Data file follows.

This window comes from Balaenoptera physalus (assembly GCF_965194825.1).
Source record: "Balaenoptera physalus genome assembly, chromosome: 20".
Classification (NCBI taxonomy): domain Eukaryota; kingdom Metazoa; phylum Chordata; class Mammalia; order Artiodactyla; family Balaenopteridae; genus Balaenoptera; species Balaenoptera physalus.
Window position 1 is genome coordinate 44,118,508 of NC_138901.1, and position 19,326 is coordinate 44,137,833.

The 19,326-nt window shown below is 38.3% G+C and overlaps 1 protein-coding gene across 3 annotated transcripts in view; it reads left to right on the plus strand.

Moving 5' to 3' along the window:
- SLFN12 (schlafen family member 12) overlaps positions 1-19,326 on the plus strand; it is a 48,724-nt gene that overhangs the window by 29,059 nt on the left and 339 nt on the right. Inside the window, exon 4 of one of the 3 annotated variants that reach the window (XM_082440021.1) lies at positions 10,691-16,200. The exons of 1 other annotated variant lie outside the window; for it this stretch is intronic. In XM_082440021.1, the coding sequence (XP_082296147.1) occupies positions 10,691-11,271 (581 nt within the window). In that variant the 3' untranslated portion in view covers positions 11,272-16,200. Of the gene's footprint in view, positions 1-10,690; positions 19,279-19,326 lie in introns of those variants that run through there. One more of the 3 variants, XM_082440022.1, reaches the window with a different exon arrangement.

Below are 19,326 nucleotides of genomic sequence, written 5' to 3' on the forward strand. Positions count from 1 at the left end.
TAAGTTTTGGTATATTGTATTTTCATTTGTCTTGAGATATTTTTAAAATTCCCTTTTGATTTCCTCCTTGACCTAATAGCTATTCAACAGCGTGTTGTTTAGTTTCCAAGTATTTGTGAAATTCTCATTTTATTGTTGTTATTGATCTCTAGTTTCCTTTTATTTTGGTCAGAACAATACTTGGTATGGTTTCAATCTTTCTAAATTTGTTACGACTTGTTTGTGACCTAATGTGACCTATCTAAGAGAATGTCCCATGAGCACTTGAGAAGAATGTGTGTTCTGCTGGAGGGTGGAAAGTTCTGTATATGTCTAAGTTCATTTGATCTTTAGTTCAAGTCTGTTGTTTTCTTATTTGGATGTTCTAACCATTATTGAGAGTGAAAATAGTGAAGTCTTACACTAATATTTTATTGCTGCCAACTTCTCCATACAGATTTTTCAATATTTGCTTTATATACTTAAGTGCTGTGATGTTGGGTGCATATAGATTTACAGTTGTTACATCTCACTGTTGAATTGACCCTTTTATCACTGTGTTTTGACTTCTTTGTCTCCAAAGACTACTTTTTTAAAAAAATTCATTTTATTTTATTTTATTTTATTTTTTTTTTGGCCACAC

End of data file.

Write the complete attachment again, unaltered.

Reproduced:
This window comes from Balaenoptera physalus (assembly GCF_965194825.1).
Source record: "Balaenoptera physalus genome assembly, chromosome: 20".
Classification (NCBI taxonomy): domain Eukaryota; kingdom Metazoa; phylum Chordata; class Mammalia; order Artiodactyla; family Balaenopteridae; genus Balaenoptera; species Balaenoptera physalus.
Window position 1 is genome coordinate 44,118,508 of NC_138901.1, and position 19,326 is coordinate 44,137,833.

The 19,326-nt window shown below is 38.3% G+C and overlaps 1 protein-coding gene across 3 annotated transcripts in view; it reads left to right on the plus strand.

Moving 5' to 3' along the window:
- SLFN12 (schlafen family member 12) overlaps positions 1-19,326 on the plus strand; it is a 48,724-nt gene that overhangs the window by 29,059 nt on the left and 339 nt on the right. Inside the window, exon 4 of one of the 3 annotated variants that reach the window (XM_082440021.1) lies at positions 10,691-16,200. The exons of 1 other annotated variant lie outside the window; for it this stretch is intronic. In XM_082440021.1, the coding sequence (XP_082296147.1) occupies positions 10,691-11,271 (581 nt within the window). In that variant the 3' untranslated portion in view covers positions 11,272-16,200. Of the gene's footprint in view, positions 1-10,690; positions 19,279-19,326 lie in introns of those variants that run through there. One more of the 3 variants, XM_082440022.1, reaches the window with a different exon arrangement.

Below are 19,326 nucleotides of genomic sequence, written 5' to 3' on the forward strand. Positions count from 1 at the left end.
TAAGTTTTGGTATATTGTATTTTCATTTGTCTTGAGATATTTTTAAAATTCCCTTTTGATTTCCTCCTTGACCTAATAGCTATTCAACAGCGTGTTGTTTAGTTTCCAAGTATTTGTGAAATTCTCATTTTATTGTTGTTATTGATCTCTAGTTTCCTTTTATTTTGGTCAGAACAATACTTGGTATGGTTTCAATCTTTCTAAATTTGTTACGACTTGTTTGTGACCTAATGTGACCTATCTAAGAGAATGTCCCATGAGCACTTGAGAAGAATGTGTGTTCTGCTGGAGGGTGGAAAGTTCTGTATATGTCTAAGTTCATTTGATCTTTAGTTCAAGTCTGTTGTTTTCTTATTTGGATGTTCTAACCATTATTGAGAGTGAAAATAGTGAAGTCTTACACTAATATTTTATTGCTGCCAACTTCTCCATACAGATTTTTCAATATTTGCTTTATATACTTAAGTGCTGTGATGTTGGGTGCATATAGATTTACAGTTGTTACATCTCACTGTTGAATTGACCCTTTTATCACTGTGTTTTGACTTCTTTGTCTCCAAAGACTACTTTTTTAAAAAAATTCATTTTATTTTATTTTATTTTATTTTTTTTTTGGCCACAC